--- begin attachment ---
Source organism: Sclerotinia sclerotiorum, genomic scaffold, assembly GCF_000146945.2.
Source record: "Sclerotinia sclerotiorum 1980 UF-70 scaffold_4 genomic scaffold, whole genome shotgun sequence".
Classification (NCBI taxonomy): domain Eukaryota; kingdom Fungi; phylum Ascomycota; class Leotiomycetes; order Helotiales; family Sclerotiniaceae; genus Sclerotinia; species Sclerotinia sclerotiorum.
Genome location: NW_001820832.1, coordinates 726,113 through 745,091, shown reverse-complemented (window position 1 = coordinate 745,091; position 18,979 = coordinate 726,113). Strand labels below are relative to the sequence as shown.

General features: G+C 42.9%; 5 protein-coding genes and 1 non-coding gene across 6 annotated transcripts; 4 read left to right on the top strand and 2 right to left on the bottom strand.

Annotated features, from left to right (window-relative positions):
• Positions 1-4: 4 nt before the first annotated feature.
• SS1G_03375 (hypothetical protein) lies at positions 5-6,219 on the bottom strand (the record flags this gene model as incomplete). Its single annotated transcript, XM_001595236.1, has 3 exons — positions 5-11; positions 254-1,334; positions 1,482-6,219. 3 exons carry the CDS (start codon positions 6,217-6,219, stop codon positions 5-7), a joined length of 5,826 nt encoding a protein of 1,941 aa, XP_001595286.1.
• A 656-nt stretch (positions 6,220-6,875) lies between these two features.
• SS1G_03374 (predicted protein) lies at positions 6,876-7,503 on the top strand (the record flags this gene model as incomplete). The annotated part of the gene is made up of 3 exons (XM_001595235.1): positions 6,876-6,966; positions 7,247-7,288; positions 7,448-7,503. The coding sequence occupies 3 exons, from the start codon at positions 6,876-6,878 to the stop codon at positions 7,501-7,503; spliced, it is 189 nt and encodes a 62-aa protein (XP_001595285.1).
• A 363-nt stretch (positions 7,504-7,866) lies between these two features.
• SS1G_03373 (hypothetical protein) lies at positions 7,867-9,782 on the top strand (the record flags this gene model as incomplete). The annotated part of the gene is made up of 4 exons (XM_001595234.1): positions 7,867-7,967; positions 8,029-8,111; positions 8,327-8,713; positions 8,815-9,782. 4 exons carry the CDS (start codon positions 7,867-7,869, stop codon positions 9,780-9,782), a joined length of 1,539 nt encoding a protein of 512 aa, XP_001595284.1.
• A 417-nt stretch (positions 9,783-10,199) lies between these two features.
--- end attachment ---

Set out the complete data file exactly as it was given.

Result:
Source organism: Sclerotinia sclerotiorum, genomic scaffold, assembly GCF_000146945.2.
Source record: "Sclerotinia sclerotiorum 1980 UF-70 scaffold_4 genomic scaffold, whole genome shotgun sequence".
Classification (NCBI taxonomy): domain Eukaryota; kingdom Fungi; phylum Ascomycota; class Leotiomycetes; order Helotiales; family Sclerotiniaceae; genus Sclerotinia; species Sclerotinia sclerotiorum.
Genome location: NW_001820832.1, coordinates 726,113 through 745,091, shown reverse-complemented (window position 1 = coordinate 745,091; position 18,979 = coordinate 726,113). Strand labels below are relative to the sequence as shown.

General features: G+C 42.9%; 5 protein-coding genes and 1 non-coding gene across 6 annotated transcripts; 4 read left to right on the top strand and 2 right to left on the bottom strand.

Annotated features, from left to right (window-relative positions):
• Positions 1-4: 4 nt before the first annotated feature.
• SS1G_03375 (hypothetical protein) lies at positions 5-6,219 on the bottom strand (the record flags this gene model as incomplete). Its single annotated transcript, XM_001595236.1, has 3 exons — positions 5-11; positions 254-1,334; positions 1,482-6,219. 3 exons carry the CDS (start codon positions 6,217-6,219, stop codon positions 5-7), a joined length of 5,826 nt encoding a protein of 1,941 aa, XP_001595286.1.
• A 656-nt stretch (positions 6,220-6,875) lies between these two features.
• SS1G_03374 (predicted protein) lies at positions 6,876-7,503 on the top strand (the record flags this gene model as incomplete). The annotated part of the gene is made up of 3 exons (XM_001595235.1): positions 6,876-6,966; positions 7,247-7,288; positions 7,448-7,503. The coding sequence occupies 3 exons, from the start codon at positions 6,876-6,878 to the stop codon at positions 7,501-7,503; spliced, it is 189 nt and encodes a 62-aa protein (XP_001595285.1).
• A 363-nt stretch (positions 7,504-7,866) lies between these two features.
• SS1G_03373 (hypothetical protein) lies at positions 7,867-9,782 on the top strand (the record flags this gene model as incomplete). The annotated part of the gene is made up of 4 exons (XM_001595234.1): positions 7,867-7,967; positions 8,029-8,111; positions 8,327-8,713; positions 8,815-9,782. 4 exons carry the CDS (start codon positions 7,867-7,869, stop codon positions 9,780-9,782), a joined length of 1,539 nt encoding a protein of 512 aa, XP_001595284.1.
• A 417-nt stretch (positions 9,783-10,199) lies between these two features.